The problem we’re trying to solve is social fragmentation.

The community of Oakland is presently undergoing significant fallout from inequities within institutions, the state, and civil society resulting in a decline in social cohesion and an increase in social exclusion.

Our contribution is facilitating greater social cohesion.

[…]

We will know that we are achieving that impact–creating greater social cohesion–when our Museum visitors say that they:

  • feel welcome at OMCA
  • see their stories reflected at OMCA
  • connect with other people at OMCA, and
  • feel comfortable expressing their own ideas and are open to the ideas of others at OMCA

What I valued about this piece was the discussion of the process they went through to come to this realization. There are statements of purpose non-profit organizations are obligated to have. There are some statements/actions organizations may feel self-obligated to enact in order to adhere to trends or to remain relevant. But these may not be relevant or constructive to the developing organizational identity. I was glad to see they recognized that while it was valuable to enunciate a clear purpose, their statement didn’t necessarily need to conform to a specific definition.

Don’t Solicit Ads For Your Program Book

Thanks to Drew McManus for remembering that Butts In The Seats turned 15 this weekend. Hard to believe I have been writing for 15 years now. Hopefully readers have found the content worthwhile.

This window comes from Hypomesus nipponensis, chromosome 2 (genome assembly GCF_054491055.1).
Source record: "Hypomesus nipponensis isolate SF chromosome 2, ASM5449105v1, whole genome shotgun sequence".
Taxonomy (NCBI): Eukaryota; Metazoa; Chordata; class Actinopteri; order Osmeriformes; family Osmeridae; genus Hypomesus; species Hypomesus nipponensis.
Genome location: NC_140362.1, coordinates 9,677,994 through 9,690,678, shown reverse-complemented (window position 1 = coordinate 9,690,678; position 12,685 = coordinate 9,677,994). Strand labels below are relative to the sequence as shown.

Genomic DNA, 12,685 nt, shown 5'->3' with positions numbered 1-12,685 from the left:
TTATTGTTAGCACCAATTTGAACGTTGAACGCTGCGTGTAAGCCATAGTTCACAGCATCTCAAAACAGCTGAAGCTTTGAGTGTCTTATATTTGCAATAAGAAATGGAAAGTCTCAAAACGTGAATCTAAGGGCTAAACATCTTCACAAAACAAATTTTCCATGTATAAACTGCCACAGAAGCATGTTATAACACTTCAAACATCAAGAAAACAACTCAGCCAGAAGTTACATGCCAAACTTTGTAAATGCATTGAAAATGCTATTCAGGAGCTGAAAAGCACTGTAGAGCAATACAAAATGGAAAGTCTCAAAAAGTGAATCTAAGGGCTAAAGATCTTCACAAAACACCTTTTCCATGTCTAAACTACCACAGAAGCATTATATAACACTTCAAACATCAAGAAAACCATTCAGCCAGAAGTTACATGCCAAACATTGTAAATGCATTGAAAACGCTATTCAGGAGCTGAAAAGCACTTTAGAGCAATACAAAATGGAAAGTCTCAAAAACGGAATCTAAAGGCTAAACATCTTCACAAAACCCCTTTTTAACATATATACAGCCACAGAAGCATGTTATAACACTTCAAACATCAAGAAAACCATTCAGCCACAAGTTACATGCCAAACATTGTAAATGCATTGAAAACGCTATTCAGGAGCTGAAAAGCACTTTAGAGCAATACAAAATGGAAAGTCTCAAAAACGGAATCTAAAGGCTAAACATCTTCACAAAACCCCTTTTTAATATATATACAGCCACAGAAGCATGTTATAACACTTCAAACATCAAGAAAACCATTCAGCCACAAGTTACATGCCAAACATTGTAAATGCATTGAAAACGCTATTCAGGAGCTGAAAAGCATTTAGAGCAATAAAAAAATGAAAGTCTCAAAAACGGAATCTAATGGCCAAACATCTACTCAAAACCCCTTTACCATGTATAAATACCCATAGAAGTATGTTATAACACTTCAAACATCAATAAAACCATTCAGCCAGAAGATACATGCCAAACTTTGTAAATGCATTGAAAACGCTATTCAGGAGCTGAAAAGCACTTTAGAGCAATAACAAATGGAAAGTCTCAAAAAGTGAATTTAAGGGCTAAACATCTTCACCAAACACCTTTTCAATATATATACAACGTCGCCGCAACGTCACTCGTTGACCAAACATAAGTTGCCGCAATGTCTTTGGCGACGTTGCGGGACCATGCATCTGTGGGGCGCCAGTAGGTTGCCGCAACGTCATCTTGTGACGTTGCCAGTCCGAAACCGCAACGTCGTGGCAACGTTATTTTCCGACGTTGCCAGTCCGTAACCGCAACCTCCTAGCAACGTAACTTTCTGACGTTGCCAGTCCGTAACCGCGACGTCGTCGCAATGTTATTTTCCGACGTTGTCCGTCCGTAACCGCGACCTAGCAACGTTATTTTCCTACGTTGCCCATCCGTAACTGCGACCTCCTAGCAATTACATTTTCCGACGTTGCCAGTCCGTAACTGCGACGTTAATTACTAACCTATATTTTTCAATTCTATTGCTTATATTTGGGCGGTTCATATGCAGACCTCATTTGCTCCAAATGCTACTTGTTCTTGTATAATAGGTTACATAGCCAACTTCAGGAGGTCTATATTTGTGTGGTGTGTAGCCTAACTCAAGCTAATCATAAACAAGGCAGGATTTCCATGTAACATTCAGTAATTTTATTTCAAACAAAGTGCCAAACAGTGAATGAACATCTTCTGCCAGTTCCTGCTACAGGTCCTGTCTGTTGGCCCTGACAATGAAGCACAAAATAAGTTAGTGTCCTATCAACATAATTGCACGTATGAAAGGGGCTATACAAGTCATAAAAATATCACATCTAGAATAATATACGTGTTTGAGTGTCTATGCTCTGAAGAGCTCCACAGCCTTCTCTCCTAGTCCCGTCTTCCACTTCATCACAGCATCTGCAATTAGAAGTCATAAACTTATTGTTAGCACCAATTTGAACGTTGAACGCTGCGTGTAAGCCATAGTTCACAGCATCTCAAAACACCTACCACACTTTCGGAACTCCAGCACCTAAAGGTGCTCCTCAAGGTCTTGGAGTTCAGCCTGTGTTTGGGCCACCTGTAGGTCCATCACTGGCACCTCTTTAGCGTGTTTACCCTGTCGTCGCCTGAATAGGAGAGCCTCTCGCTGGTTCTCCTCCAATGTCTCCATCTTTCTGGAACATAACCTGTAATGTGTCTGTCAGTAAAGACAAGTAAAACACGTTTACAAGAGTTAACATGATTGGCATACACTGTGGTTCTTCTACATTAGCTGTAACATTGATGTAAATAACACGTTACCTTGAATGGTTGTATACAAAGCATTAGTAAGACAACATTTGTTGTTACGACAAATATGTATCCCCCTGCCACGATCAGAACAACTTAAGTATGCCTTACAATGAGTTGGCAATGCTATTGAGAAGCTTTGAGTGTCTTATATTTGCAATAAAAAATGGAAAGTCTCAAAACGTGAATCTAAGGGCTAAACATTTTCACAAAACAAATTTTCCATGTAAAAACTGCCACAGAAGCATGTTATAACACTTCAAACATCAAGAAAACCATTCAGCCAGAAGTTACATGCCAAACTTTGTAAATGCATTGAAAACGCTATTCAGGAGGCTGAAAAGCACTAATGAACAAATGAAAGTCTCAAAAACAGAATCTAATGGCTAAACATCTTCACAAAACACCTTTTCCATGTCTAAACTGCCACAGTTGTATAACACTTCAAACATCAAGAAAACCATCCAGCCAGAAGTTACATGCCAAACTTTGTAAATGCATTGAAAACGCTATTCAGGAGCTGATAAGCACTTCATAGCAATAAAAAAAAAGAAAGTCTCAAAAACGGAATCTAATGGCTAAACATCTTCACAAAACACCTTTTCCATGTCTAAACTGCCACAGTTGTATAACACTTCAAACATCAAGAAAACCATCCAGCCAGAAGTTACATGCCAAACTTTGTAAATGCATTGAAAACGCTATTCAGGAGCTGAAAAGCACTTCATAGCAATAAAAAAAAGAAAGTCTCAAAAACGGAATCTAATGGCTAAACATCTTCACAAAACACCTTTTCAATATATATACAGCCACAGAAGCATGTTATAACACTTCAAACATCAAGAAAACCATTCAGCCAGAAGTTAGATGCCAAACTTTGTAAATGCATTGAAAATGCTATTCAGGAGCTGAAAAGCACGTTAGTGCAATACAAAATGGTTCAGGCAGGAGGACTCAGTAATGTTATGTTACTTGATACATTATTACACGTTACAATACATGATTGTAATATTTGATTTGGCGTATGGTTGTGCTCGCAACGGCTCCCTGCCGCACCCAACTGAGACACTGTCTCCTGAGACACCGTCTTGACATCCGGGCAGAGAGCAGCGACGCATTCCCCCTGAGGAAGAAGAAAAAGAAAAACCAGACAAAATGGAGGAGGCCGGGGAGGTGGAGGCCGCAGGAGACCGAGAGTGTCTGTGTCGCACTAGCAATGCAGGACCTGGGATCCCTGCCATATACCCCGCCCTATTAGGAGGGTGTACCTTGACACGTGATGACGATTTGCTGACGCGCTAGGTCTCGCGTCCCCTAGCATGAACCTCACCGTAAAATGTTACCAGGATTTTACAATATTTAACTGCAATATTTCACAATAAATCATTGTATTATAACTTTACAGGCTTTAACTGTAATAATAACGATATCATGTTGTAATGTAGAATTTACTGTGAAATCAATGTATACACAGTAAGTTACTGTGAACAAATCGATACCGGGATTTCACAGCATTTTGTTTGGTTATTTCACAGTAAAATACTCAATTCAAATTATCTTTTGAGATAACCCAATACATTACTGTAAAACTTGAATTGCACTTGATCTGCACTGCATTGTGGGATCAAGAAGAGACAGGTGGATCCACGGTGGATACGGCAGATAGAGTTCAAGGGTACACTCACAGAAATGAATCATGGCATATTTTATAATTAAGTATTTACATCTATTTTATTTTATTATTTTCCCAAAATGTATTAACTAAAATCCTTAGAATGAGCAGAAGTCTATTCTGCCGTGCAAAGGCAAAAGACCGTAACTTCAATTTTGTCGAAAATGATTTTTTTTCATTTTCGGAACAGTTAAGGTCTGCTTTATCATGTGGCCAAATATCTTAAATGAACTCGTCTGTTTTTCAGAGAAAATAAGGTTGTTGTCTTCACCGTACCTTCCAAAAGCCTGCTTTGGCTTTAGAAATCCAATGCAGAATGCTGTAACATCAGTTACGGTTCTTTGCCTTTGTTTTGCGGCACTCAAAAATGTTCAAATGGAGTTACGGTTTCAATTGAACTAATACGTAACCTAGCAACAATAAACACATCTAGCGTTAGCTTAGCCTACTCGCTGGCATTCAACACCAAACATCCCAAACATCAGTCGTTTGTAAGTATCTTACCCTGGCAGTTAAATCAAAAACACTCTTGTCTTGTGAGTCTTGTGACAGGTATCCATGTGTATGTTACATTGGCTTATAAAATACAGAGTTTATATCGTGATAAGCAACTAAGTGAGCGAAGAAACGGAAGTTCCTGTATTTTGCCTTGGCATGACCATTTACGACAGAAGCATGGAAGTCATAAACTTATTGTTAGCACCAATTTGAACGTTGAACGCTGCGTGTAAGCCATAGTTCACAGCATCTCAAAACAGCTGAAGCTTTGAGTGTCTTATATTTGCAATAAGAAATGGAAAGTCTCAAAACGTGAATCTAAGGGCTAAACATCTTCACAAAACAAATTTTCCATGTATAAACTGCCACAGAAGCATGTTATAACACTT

Speaking of which….

Over on ArtsHacker today, I had a post on a very worthwhile subject– Unrelated Business Taxable Income.

I know, you are fighting to keep your brain from shutting down right now.

What that translates to for non-profit arts organizations is, among other things, any advertising you may have in publications, playbills, social media and web posts, etc., is considered an activity unrelated to your organizational purpose which means you need to pay taxes on it.

Now before you panic too much, placement of sponsors logos and contact information is permitted within the scope of your non-profit status. While advertising versus sponsorship may sound like a distinction without a difference, there are strict guidelines you need to follow.  There can’t be comparative or qualitative language, no pricing, no inducements/endorsements to use/purchase a product/service.

If this sounds like something you have run into trying to promote an event on a public radio station, that is exactly what it is. At one time I thought it was a characteristic of public broadcasting charters so they didn’t compete with commercial broadcasting. In fact it is a characteristic of non-profit status so it also includes school yearbooks, neighborhood sports leagues, community newsletters, etc.

The post I made isn’t a comprehensive discussion of the matter. I didn’t even try to tackle the recent change that made providing employee parking something non-profits need to pay taxes on. It is a good place to start before following up with an accountant or attorney.

On a semi-related topic, I also made a post about the detail to which a non-profit needs to go when valuing and acknowledging a gift from a donor.   Even if you think you know a lot about this subject, it is worth checking about because money from donor advised funds are viewed differently than those received directly from the donor. Given the growing popularity of donor advised funds, there are likely things you will want to learn more about from an accountant or lawyer.

You Need To Pay Taxes On Program Book Ads

Valuing and Acknowledging Donations